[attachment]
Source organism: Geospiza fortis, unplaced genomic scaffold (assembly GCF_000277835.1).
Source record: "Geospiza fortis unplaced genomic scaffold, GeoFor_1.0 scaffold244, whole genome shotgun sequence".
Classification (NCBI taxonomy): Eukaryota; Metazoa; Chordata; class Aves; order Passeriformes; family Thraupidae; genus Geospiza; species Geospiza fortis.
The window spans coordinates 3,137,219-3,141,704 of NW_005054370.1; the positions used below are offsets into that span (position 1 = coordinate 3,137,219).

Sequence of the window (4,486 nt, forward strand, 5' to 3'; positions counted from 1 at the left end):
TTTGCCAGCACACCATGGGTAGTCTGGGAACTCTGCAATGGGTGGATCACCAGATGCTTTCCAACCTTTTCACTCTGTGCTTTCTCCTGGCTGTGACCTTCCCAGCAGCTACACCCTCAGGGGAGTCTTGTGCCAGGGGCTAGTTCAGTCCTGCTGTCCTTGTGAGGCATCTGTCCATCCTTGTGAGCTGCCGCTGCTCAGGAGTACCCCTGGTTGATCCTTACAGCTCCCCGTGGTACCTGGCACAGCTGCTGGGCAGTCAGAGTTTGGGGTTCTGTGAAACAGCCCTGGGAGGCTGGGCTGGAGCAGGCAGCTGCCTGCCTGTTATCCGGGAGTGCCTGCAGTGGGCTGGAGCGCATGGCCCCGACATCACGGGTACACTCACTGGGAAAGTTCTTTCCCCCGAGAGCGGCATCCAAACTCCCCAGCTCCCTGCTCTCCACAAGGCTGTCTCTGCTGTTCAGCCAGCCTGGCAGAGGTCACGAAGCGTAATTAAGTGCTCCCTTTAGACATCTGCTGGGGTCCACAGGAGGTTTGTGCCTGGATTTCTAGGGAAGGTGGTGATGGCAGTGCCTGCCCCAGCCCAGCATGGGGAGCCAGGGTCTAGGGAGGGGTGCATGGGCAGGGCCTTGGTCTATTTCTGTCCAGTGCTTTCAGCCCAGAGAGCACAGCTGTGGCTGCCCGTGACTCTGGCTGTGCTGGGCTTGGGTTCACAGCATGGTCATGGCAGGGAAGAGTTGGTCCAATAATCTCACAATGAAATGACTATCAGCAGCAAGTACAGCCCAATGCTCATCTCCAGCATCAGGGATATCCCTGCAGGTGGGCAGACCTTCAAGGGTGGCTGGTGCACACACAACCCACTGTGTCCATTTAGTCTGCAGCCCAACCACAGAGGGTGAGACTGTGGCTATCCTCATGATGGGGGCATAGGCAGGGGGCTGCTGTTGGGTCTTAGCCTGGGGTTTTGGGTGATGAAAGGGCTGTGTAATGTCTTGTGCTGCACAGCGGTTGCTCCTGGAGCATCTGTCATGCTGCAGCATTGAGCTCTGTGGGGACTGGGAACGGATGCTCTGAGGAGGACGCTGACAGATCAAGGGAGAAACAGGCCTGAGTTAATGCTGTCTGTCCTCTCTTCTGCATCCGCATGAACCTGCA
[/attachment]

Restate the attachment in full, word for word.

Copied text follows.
Source organism: Geospiza fortis, unplaced genomic scaffold (assembly GCF_000277835.1).
Source record: "Geospiza fortis unplaced genomic scaffold, GeoFor_1.0 scaffold244, whole genome shotgun sequence".
Classification (NCBI taxonomy): Eukaryota; Metazoa; Chordata; class Aves; order Passeriformes; family Thraupidae; genus Geospiza; species Geospiza fortis.
The window spans coordinates 3,137,219-3,141,704 of NW_005054370.1; the positions used below are offsets into that span (position 1 = coordinate 3,137,219).

Sequence of the window (4,486 nt, forward strand, 5' to 3'; positions counted from 1 at the left end):
TTTGCCAGCACACCATGGGTAGTCTGGGAACTCTGCAATGGGTGGATCACCAGATGCTTTCCAACCTTTTCACTCTGTGCTTTCTCCTGGCTGTGACCTTCCCAGCAGCTACACCCTCAGGGGAGTCTTGTGCCAGGGGCTAGTTCAGTCCTGCTGTCCTTGTGAGGCATCTGTCCATCCTTGTGAGCTGCCGCTGCTCAGGAGTACCCCTGGTTGATCCTTACAGCTCCCCGTGGTACCTGGCACAGCTGCTGGGCAGTCAGAGTTTGGGGTTCTGTGAAACAGCCCTGGGAGGCTGGGCTGGAGCAGGCAGCTGCCTGCCTGTTATCCGGGAGTGCCTGCAGTGGGCTGGAGCGCATGGCCCCGACATCACGGGTACACTCACTGGGAAAGTTCTTTCCCCCGAGAGCGGCATCCAAACTCCCCAGCTCCCTGCTCTCCACAAGGCTGTCTCTGCTGTTCAGCCAGCCTGGCAGAGGTCACGAAGCGTAATTAAGTGCTCCCTTTAGACATCTGCTGGGGTCCACAGGAGGTTTGTGCCTGGATTTCTAGGGAAGGTGGTGATGGCAGTGCCTGCCCCAGCCCAGCATGGGGAGCCAGGGTCTAGGGAGGGGTGCATGGGCAGGGCCTTGGTCTATTTCTGTCCAGTGCTTTCAGCCCAGAGAGCACAGCTGTGGCTGCCCGTGACTCTGGCTGTGCTGGGCTTGGGTTCACAGCATGGTCATGGCAGGGAAGAGTTGGTCCAATAATCTCACAATGAAATGACTATCAGCAGCAAGTACAGCCCAATGCTCATCTCCAGCATCAGGGATATCCCTGCAGGTGGGCAGACCTTCAAGGGTGGCTGGTGCACACACAACCCACTGTGTCCATTTAGTCTGCAGCCCAACCACAGAGGGTGAGACTGTGGCTATCCTCATGATGGGGGCATAGGCAGGGGGCTGCTGTTGGGTCTTAGCCTGGGGTTTTGGGTGATGAAAGGGCTGTGTAATGTCTTGTGCTGCACAGCGGTTGCTCCTGGAGCATCTGTCATGCTGCAGCATTGAGCTCTGTGGGGACTGGGAACGGATGCTCTGAGGAGGACGCTGACAGATCAAGGGAGAAACAGGCCTGAGTTAATGCTGTCTGTCCTCTCTTCTGCATCCGCATGAACCTGCA